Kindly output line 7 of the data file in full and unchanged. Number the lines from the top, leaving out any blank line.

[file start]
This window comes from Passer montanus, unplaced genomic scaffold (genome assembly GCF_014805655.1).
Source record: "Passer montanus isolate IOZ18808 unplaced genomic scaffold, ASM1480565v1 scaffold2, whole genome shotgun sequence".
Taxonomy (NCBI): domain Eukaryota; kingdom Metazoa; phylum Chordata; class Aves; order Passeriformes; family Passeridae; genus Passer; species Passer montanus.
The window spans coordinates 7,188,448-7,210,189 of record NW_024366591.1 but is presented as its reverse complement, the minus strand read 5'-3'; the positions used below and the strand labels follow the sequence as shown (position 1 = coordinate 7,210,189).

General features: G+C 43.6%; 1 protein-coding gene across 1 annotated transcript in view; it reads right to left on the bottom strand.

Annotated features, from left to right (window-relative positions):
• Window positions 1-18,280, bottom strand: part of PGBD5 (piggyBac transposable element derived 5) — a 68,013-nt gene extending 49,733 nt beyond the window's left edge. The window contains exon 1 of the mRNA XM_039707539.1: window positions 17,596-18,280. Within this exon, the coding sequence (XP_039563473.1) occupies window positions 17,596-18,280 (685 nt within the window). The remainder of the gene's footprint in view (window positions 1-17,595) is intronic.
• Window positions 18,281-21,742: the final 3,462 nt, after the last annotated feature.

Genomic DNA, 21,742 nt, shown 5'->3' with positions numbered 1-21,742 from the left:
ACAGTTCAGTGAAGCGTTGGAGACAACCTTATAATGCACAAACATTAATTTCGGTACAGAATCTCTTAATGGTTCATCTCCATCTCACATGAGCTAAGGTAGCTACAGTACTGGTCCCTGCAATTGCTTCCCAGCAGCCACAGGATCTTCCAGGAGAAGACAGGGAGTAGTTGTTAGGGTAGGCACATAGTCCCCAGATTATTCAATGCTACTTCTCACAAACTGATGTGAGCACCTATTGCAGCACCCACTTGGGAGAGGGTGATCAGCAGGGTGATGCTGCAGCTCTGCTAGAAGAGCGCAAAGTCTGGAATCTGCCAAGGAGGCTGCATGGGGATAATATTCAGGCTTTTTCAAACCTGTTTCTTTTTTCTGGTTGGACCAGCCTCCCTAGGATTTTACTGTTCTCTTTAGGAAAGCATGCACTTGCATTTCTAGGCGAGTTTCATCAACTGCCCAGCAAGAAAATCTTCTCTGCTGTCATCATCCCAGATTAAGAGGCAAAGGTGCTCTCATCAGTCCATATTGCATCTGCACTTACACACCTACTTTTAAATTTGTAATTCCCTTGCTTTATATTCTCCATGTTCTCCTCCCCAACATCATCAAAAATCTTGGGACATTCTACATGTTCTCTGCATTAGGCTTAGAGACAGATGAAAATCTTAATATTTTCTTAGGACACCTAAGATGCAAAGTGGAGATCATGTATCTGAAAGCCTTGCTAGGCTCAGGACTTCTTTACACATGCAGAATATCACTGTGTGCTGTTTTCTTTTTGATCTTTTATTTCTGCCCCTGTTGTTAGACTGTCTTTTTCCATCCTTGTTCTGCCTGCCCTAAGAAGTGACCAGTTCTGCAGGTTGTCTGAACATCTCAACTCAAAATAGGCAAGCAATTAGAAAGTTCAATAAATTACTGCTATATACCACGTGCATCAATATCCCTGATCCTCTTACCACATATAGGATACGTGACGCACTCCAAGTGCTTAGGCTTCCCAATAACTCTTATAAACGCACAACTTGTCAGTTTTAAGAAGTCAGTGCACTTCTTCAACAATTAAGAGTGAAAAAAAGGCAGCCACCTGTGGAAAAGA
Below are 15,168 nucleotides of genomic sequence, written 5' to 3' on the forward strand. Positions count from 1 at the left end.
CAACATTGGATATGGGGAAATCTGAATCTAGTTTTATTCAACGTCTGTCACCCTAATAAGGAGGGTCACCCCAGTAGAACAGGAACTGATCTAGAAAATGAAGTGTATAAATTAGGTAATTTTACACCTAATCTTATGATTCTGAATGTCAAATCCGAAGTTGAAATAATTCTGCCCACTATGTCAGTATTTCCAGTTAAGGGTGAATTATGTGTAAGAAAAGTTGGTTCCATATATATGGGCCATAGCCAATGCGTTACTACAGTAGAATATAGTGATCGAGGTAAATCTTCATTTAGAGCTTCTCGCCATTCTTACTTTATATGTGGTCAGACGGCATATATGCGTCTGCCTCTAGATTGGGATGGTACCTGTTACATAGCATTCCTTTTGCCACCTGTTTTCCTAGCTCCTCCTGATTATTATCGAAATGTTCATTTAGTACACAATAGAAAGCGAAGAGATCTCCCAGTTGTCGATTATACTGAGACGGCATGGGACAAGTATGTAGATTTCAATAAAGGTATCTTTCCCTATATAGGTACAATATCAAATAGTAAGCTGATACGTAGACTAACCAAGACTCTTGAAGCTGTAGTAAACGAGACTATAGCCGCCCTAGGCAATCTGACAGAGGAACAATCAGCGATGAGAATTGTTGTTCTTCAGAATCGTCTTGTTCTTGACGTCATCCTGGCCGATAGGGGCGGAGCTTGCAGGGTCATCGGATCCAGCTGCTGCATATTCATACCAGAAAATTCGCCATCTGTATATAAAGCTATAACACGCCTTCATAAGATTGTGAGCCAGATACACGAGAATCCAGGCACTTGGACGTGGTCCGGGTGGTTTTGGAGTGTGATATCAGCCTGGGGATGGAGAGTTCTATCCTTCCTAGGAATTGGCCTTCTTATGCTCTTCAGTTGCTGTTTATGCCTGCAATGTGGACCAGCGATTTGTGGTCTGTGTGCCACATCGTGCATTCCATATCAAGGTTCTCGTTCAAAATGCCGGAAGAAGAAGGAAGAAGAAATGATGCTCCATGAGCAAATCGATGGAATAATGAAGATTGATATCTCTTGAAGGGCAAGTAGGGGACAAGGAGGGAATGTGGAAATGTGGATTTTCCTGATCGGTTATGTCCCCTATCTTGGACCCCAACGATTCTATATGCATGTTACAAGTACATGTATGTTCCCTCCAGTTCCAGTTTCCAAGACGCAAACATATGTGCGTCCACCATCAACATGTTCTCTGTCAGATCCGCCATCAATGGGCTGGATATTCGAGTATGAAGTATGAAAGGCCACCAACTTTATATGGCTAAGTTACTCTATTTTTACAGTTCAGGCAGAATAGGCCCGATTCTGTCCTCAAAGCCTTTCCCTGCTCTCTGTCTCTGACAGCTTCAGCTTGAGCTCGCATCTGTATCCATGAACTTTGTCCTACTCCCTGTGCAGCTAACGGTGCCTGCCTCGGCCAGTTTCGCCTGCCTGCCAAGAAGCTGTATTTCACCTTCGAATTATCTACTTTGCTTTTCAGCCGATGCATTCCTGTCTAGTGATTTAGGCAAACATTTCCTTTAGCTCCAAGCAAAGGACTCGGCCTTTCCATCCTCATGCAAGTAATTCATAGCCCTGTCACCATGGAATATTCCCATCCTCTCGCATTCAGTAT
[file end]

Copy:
• Window positions 1-18,280, bottom strand: part of PGBD5 (piggyBac transposable element derived 5) — a 68,013-nt gene extending 49,733 nt beyond the window's left edge. The window contains exon 1 of the mRNA XM_039707539.1: window positions 17,596-18,280. Within this exon, the coding sequence (XP_039563473.1) occupies window positions 17,596-18,280 (685 nt within the window). The remainder of the gene's footprint in view (window positions 1-17,595) is intronic.